typing is not activism….

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Benazir Bhutto assassinated: another US foreign policy triumph.

with 2 comments

My blood runs cold at the news that Benazir Bhutto has just been murdered in Pakistan. The first (only?) female leader of an Islamic nation, Prime Minister for the first time at just age 35. Bhutto, Chernobyl, the Challenger disaster, and Ethiopian famine are cornerstones of childhood memory, looking out and becoming curious about the world. Like the death of Indira Ghandi, Bhutto will now loom larger than life. But unlike Indira Ghandi, there is a feeling nearing certainty that Bhutto’s best years were still ahead of her.

Just today, I had read this astonishing piece by Ahmad Faruqui – a journalist in Pakistan. Writing that President Pervez Musharraf should be declared Comedian of the Year, his piece was banned by the Daily Times, supposedly one of Pakistan’s freer papers. So he leaked it. Can you even leak your own work?

Maybe he felt the police would pick up him up because he was openly expressing his opinions on TV, which was contrary to his own diktats.

But wait. Maybe the suffering was moral. As he went to bed every night, he lay awake thinking of the people that he had put in jail that were lying awake in rotten surroundings. To relieve his suffering, all he had to do was release them.

But did he? Of course not! He had declared an emergency precisely to make them suffer. How dare they rise against him on the streets, agitate against military rule and file petitions in the Supreme Court. He was going to fix them once and for all.

New York Times has the story here, with a more insightful look at her struggle here. Reuters has a three-page report seemingly gathered from the scene here. There are two conflicting reports – in one, she was shot in the neck and chest by a killer who then detonated a device next to her vehicle thereby causing close to 20 more deaths. In the other version, she was killed by the blast without any shots first being fired into her body.

The UK’s Guardian has a brief timeline of some of the significant moments in her life cut short here. Reuters has a similarly useful timeline of significant political developments in Pakistan here.

Interestingly, the Jerusalem Post has already responded – not to proclaim the tragedy of her passing but to point out the strategic imperatives of the moment:

The first issue is Pakistan’s nuclear potential; although this is the most pressing issue, it is probably the least worrying as the military is in control of Pakistan’s nuclear capabilities. The second issue is the strength of the radical Islamists, and finally the question of elections and democratisation in Pakistan.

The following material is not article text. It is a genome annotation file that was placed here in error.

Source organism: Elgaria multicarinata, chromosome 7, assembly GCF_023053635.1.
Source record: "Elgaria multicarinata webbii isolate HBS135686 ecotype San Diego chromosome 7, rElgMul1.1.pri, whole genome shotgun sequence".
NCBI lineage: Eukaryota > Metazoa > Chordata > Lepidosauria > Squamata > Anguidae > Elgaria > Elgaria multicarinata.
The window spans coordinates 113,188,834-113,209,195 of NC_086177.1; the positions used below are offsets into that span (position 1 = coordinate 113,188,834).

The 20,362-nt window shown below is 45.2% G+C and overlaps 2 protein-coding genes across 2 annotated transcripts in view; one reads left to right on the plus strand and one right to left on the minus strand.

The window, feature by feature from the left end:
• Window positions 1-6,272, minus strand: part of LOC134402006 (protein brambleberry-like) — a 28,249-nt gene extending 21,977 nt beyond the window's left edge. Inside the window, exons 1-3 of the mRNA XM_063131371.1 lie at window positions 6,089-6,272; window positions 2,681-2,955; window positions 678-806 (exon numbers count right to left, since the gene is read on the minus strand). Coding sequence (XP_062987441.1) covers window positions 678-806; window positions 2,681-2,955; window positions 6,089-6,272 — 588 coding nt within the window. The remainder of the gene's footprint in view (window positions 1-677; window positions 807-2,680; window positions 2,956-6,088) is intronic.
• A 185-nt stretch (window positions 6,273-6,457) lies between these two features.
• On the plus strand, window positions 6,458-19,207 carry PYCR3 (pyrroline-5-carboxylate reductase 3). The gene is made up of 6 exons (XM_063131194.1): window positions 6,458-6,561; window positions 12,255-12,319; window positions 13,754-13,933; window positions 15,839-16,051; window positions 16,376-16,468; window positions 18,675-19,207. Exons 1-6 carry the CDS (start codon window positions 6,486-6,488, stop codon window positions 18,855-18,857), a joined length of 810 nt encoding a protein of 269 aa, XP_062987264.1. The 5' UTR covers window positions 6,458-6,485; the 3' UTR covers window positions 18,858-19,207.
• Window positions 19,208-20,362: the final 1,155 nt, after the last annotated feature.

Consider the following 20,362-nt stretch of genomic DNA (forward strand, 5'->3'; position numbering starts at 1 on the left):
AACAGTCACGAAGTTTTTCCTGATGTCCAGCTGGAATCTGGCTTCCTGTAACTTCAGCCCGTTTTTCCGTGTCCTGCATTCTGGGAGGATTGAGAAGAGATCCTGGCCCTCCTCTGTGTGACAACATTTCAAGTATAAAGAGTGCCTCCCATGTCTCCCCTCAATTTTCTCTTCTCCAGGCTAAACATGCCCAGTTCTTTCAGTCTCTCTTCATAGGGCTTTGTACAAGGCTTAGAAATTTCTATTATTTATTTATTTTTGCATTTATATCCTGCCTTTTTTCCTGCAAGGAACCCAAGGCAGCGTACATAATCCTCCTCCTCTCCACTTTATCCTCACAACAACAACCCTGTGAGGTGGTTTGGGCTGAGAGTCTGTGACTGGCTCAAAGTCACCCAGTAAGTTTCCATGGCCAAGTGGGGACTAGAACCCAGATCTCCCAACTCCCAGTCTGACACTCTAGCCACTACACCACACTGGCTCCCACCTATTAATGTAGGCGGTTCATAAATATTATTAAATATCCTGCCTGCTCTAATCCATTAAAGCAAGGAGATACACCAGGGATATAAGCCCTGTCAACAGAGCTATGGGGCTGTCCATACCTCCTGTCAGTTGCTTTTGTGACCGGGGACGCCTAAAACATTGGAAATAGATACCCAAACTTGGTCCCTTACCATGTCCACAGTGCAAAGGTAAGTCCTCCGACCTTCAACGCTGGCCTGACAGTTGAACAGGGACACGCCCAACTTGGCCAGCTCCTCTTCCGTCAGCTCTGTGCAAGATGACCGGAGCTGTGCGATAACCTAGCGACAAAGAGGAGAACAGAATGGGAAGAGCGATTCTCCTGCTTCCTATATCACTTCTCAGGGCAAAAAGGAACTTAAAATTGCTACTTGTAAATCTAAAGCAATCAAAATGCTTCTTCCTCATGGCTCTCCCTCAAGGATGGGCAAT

Ironic that nuclear-armed fundamentalists and extremists are worried by nuclear states and radical fundamentalists, proclaiming as much before the final blasts of shrapnel have even hit the ground. Fuck you, murderous thieving right-wing Israeli hypocrites.

Conversely, India- a country all too familiar with the brutal slaying of compassionate leaders – has already voiced empathy and support. Writing at Times Online, Zahad Hussain reports that

moments before Benazir Bhutto was assassinated today, she poignantly spoke of how her father was executed, and of the deaths of other members of her family. Now she too has become a victim.

No doubt those final words shall be reprinted shortly, surely magnifying the significant timing of Bhutto’s death, and surely adding to a near-incendiary situation in Pakistan. The BBC has posted a highly fitting, though very British, look at her life in pictures.

Once again, globally, all bets are off.

Written by typingisnotactivism

December 28, 2007 at 2:33 am

2 Responses

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  1. One thing we can be sure of is that what we’re being told is highly unlikely to be what happened.

    Blind Freddie would ask “who benefits?” and would conclude “Musharraf and his regime”.

    Then ‘who has the power to arrange a false flag (al Qaeda) execution and disrupt events at the hospital (no post mortem) without being reported?” One rational answer is “Musharraf’s intelligence agencies.”

    This most obvious of explanations appears nowhere. Why not? Why is it undiscussable?

    Mike Bolan

    December 30, 2007 at 10:44 am

  2. Apparently her husband blocked the autopsy. There is a post mortem but it’s a non-invasive procedure. He suggests that there is something very wrong with the way that autopsies are done in Pakistan. I don’t know whether that just means they’re unreliable or actually malicious. He and the PPP have also asked for a UN investigation, but at the pace they move (see Lebanon/Syria assassination investigation) I don’t know what good that would do at all.

    Al Qaida has denied responsibility, which seems an unlikely thing for them to do unless it’s the truth. Bhutto has a male cousin currently based in England who has also directly attributed her murder to Musharraf. One way or another, either through direct plotting or lack of necessary safeguards and failing to respond to Bhutto’s intel and requests for additional security, blame falls at his feet – definitely for the latter reason, but for the former… who knows when we’ll know. The US must also take a fair share of the blame. They have continued their 40-year tradition of pouring billions of dollars into a nation, supporting their dictator of choice, only to act surprised when it all goes wobbly. Musharraf has received over $USD5 billion in the last 6 years, and it doesn’t seem to have been used to crush the Taliban or any other fundamentally regressive groups of extremism in and around Pakistan. Sound familiar?


    December 31, 2007 at 10:26 am

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